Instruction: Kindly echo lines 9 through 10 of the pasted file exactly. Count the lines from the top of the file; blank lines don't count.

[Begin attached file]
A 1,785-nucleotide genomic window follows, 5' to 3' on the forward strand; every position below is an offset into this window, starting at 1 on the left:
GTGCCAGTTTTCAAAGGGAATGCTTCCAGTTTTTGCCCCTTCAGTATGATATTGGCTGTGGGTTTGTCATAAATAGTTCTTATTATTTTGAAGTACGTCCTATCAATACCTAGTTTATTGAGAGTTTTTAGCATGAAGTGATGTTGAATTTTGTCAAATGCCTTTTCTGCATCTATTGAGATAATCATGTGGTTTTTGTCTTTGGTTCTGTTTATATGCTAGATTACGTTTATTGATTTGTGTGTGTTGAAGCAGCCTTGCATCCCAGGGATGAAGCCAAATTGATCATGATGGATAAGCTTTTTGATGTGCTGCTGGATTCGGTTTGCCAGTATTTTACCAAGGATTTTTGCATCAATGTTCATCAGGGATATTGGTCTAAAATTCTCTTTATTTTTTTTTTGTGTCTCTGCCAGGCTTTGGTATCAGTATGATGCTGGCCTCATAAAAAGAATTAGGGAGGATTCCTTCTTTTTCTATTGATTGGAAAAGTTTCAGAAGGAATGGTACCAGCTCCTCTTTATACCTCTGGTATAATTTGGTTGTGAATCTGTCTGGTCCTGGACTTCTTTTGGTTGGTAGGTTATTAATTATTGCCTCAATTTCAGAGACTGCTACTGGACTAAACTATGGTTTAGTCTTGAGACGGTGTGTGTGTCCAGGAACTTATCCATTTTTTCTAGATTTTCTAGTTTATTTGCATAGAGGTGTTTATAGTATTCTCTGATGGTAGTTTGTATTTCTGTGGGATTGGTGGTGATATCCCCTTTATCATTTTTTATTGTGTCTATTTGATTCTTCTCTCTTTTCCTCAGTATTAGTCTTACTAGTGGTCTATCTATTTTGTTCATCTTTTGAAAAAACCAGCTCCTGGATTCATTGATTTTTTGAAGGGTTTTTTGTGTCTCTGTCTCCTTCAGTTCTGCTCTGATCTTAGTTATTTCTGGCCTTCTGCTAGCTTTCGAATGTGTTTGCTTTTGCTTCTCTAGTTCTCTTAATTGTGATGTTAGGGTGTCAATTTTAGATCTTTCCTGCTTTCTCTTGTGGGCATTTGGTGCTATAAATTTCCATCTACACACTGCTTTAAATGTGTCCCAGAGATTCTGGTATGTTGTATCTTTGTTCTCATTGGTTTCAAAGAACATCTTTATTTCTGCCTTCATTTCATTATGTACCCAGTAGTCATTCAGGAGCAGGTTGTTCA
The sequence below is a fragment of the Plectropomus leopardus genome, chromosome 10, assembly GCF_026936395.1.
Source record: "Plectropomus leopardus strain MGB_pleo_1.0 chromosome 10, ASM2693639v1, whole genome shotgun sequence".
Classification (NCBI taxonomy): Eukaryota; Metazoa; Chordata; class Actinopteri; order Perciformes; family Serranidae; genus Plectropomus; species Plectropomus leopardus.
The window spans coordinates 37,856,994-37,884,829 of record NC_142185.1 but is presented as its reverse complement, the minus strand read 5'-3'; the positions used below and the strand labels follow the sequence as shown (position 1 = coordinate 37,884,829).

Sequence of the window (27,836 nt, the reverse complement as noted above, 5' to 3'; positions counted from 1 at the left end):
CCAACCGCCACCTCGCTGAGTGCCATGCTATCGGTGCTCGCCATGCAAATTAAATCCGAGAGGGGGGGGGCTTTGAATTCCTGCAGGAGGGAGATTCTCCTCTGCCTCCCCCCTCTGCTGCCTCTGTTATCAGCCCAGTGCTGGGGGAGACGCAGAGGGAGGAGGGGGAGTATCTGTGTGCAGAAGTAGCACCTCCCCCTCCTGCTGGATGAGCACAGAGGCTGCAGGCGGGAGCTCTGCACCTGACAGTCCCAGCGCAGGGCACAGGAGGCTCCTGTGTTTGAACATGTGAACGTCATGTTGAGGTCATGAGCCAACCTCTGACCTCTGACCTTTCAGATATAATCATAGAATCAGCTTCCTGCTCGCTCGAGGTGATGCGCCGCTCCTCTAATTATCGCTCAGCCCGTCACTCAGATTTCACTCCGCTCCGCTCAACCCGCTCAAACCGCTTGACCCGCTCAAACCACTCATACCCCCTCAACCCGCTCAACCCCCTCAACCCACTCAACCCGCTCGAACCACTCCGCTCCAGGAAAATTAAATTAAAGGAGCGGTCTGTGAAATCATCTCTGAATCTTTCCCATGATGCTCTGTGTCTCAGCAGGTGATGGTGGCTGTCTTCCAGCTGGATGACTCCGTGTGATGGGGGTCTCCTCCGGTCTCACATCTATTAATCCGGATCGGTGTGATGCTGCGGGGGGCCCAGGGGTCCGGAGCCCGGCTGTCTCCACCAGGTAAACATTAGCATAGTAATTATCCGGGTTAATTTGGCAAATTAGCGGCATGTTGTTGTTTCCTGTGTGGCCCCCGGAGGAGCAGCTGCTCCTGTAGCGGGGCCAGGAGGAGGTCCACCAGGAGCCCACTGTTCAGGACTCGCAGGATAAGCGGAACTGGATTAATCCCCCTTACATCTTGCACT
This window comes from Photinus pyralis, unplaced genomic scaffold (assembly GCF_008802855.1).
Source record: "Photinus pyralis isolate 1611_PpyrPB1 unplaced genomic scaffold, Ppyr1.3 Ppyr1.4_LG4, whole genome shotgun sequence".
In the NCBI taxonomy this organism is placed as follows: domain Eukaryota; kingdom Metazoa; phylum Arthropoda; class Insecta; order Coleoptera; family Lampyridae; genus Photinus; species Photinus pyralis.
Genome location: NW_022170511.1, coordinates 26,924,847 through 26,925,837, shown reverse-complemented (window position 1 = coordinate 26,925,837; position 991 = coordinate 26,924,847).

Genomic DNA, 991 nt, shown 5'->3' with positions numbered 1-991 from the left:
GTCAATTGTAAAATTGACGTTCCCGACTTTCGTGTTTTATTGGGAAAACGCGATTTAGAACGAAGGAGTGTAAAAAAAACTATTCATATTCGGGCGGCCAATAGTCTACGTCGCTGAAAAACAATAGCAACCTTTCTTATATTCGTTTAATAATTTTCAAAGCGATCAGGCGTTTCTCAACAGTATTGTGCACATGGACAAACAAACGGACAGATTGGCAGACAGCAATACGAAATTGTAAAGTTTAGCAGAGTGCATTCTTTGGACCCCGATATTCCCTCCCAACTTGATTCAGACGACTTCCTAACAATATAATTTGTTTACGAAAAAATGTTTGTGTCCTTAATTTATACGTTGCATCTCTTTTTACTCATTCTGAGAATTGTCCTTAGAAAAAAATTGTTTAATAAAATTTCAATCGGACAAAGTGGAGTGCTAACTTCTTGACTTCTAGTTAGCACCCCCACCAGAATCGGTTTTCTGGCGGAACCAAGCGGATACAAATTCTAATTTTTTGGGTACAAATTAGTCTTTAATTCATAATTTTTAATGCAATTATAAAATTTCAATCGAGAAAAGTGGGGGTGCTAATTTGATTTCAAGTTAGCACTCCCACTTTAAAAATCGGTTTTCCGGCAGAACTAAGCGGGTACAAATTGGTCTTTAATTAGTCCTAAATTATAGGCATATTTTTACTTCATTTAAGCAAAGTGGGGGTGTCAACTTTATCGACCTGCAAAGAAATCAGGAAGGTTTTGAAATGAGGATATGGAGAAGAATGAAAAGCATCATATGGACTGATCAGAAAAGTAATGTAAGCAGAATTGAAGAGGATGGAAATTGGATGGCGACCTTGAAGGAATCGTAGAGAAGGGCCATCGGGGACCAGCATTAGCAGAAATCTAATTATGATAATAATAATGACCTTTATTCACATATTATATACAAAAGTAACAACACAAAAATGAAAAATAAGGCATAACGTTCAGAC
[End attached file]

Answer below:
This window comes from Photinus pyralis, unplaced genomic scaffold (assembly GCF_008802855.1).
Source record: "Photinus pyralis isolate 1611_PpyrPB1 unplaced genomic scaffold, Ppyr1.3 Ppyr1.4_LG4, whole genome shotgun sequence".